The Interview | Russian Policy Failing Africa’s Sustainable Development
Zimbabwe’s Ambassador to Russia, Brigadier General (rtd) Nicholas Mike Sango, who has been in his post since July 2015, was one of the African envoys to attend a special meeting with Russian legislators to exchange views on common problems, common issues for the African continent and the Russian Federation.
According to his biographical records, he served in the Zimbabwe Liberation War as a member of the ZANLA from 1975 to 1980, which led to the country’s attainment of independence and multiracial democracy. Nicholas Sango previously held various high-level posts such as military adviser in Zimbabwe’s Permanent Mission to the United Nations, and as international instructor in the Southern African Development Community (SADC).
While Russia has traditional ties with Africa, its economic footprints are not growing as expected. It has however attempting to transform the much boasted political relations into a more comprehensive and broad economic cooperation. Russian legislators always acknowledge the enormous potentials and advantages Russia has, and at the same are puzzled by the comparatively high level of economic influence by other foreign players in Africa.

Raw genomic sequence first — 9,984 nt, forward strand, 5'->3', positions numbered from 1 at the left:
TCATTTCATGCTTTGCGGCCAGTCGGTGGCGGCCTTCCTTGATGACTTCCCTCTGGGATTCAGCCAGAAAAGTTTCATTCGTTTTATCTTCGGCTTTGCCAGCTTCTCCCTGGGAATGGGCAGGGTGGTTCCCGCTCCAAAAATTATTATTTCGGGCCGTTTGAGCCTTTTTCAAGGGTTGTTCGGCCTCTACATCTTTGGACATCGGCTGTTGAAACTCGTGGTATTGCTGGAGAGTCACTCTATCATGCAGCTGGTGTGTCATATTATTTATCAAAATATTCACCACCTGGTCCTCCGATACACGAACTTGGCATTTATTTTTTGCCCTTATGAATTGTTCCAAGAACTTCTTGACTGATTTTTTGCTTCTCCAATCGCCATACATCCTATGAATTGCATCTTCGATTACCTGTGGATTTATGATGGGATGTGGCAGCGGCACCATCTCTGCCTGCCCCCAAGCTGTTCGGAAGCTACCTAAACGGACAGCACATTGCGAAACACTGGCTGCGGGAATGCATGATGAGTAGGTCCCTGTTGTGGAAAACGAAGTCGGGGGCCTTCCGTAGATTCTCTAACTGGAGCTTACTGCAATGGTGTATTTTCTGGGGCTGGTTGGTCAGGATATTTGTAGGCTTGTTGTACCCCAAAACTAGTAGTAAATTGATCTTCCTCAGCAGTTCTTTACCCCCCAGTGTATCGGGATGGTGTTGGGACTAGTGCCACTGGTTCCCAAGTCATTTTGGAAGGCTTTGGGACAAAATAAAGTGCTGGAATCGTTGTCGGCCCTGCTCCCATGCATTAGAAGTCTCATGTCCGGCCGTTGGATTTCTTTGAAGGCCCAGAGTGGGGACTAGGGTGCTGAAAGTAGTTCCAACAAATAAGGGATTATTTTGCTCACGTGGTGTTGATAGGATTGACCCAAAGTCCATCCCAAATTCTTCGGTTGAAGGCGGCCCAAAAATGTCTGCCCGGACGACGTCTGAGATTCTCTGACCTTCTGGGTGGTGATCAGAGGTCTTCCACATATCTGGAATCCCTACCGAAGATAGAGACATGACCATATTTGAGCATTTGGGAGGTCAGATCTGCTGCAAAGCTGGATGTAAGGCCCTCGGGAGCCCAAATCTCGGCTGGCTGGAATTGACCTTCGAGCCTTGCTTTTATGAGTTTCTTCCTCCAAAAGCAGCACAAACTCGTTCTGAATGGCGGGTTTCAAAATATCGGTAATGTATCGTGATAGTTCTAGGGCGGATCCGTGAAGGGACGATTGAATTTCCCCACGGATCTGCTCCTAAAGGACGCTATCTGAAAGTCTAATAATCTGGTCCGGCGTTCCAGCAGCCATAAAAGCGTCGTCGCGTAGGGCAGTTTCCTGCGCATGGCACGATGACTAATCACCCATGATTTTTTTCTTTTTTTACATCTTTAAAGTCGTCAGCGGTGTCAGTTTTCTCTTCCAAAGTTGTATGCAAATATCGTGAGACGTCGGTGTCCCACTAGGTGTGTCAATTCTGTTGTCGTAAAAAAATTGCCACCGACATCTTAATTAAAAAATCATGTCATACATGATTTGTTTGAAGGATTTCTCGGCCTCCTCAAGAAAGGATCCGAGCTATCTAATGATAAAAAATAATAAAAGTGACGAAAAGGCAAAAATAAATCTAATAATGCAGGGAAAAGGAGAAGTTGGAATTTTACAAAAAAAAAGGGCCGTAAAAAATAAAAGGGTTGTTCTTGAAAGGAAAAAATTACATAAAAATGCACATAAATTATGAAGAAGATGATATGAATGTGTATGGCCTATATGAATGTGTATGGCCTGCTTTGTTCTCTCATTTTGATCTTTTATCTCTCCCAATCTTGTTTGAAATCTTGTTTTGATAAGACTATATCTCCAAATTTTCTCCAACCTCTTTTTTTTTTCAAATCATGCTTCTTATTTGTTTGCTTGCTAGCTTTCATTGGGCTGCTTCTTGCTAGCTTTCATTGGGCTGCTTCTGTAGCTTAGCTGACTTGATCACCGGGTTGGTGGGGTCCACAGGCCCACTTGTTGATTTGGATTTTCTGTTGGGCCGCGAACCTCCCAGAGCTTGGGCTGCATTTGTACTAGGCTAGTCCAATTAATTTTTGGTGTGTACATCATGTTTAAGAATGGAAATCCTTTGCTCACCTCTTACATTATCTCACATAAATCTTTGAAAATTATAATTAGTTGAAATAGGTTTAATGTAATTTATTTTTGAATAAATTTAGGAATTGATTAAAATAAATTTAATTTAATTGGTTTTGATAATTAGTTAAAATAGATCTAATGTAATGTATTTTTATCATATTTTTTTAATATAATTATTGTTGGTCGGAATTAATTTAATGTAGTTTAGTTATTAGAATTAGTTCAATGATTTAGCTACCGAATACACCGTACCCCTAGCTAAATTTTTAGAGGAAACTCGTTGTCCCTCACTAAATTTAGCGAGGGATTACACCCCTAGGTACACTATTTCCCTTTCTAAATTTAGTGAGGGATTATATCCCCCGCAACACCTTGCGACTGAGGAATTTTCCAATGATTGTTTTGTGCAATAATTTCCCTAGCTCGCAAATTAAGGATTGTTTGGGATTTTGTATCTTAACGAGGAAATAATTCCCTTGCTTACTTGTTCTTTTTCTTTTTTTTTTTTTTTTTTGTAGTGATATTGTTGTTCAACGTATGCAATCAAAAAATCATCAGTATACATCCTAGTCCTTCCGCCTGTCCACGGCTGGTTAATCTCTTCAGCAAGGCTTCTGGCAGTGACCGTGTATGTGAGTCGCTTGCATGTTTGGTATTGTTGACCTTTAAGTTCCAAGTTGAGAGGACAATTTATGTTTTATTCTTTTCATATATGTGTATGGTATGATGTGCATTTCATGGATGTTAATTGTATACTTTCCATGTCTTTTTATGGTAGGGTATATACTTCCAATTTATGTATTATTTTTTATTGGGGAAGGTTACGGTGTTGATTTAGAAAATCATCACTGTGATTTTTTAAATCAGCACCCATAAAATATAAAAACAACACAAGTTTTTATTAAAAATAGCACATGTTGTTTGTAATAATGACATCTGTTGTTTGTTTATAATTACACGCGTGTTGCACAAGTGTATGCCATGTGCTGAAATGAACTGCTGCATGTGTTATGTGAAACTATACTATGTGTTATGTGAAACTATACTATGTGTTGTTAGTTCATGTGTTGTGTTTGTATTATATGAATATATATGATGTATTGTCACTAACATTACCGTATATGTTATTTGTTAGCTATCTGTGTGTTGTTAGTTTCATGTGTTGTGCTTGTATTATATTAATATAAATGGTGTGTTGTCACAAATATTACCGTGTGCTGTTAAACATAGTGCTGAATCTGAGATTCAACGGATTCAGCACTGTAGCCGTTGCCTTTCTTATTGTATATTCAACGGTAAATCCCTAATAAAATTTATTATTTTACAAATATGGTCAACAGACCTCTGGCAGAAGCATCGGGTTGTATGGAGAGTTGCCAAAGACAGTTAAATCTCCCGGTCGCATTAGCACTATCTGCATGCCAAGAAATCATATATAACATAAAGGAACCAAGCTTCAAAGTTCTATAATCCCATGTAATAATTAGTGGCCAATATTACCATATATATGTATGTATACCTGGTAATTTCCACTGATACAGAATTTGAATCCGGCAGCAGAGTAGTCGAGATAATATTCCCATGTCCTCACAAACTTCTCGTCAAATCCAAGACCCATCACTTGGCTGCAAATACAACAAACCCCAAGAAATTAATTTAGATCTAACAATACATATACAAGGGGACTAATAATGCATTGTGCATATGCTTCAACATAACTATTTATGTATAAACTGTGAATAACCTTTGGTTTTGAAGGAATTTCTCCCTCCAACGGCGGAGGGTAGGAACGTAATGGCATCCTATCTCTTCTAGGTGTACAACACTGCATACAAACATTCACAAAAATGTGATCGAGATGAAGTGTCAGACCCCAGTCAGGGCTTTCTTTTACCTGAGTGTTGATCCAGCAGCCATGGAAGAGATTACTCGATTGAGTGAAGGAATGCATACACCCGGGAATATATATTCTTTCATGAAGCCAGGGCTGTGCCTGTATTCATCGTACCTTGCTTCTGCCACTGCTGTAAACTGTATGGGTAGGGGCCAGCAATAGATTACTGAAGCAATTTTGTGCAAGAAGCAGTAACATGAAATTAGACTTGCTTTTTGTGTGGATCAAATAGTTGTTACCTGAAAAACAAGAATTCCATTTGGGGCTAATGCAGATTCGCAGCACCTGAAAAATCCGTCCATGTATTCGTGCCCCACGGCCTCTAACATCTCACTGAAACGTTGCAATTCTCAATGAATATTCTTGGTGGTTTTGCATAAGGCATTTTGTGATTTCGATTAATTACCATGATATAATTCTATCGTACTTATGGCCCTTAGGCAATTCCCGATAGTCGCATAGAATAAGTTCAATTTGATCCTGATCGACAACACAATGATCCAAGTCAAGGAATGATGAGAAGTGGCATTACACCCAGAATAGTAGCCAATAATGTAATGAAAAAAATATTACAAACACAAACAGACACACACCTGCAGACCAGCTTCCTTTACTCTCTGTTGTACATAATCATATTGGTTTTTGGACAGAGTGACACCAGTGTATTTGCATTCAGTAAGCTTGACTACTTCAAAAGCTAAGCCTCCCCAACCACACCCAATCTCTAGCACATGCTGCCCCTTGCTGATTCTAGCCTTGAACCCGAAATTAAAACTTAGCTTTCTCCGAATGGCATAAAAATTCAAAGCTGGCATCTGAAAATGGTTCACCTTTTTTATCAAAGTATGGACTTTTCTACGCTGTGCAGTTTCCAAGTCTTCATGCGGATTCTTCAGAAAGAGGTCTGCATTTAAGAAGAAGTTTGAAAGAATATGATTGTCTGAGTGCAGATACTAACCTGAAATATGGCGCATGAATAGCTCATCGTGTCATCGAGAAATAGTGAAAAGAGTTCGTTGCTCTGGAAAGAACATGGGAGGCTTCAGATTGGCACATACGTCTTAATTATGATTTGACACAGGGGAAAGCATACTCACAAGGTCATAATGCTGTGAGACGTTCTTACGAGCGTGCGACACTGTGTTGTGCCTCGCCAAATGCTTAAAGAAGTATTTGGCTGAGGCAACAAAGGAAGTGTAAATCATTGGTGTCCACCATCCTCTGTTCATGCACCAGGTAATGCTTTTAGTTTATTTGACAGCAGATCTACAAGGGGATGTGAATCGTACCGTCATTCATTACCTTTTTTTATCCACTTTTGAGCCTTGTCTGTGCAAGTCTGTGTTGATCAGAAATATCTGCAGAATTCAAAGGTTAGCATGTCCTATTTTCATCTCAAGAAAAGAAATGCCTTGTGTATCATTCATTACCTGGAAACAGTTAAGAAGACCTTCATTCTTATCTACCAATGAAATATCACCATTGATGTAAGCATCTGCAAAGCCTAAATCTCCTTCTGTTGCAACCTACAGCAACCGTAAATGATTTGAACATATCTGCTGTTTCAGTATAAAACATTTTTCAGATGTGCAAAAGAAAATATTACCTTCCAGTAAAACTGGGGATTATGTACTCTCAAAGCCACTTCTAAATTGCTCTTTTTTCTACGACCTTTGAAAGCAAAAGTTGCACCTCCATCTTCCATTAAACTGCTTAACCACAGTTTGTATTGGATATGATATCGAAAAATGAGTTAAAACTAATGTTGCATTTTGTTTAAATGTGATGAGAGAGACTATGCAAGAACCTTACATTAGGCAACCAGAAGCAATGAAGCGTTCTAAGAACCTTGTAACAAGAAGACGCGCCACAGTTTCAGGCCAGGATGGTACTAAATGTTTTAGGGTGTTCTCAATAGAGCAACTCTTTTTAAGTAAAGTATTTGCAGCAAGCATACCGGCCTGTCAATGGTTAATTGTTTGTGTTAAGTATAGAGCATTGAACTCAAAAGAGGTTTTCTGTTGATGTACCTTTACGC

The Russian legislators are eager to know, for instance, what needs to be done to bring up a substantial improvement in collaboration between Russia and Africa, which areas of cooperation are of most interest to Russian businesses and African nations, and so forth. That meeting generally was organized to share views and opinions, deepen understanding of current developments and the existing challenges and to explore new pathways into the continent. That was why the interaction became necessary between legislators and African ambassadors in the Russian Federation.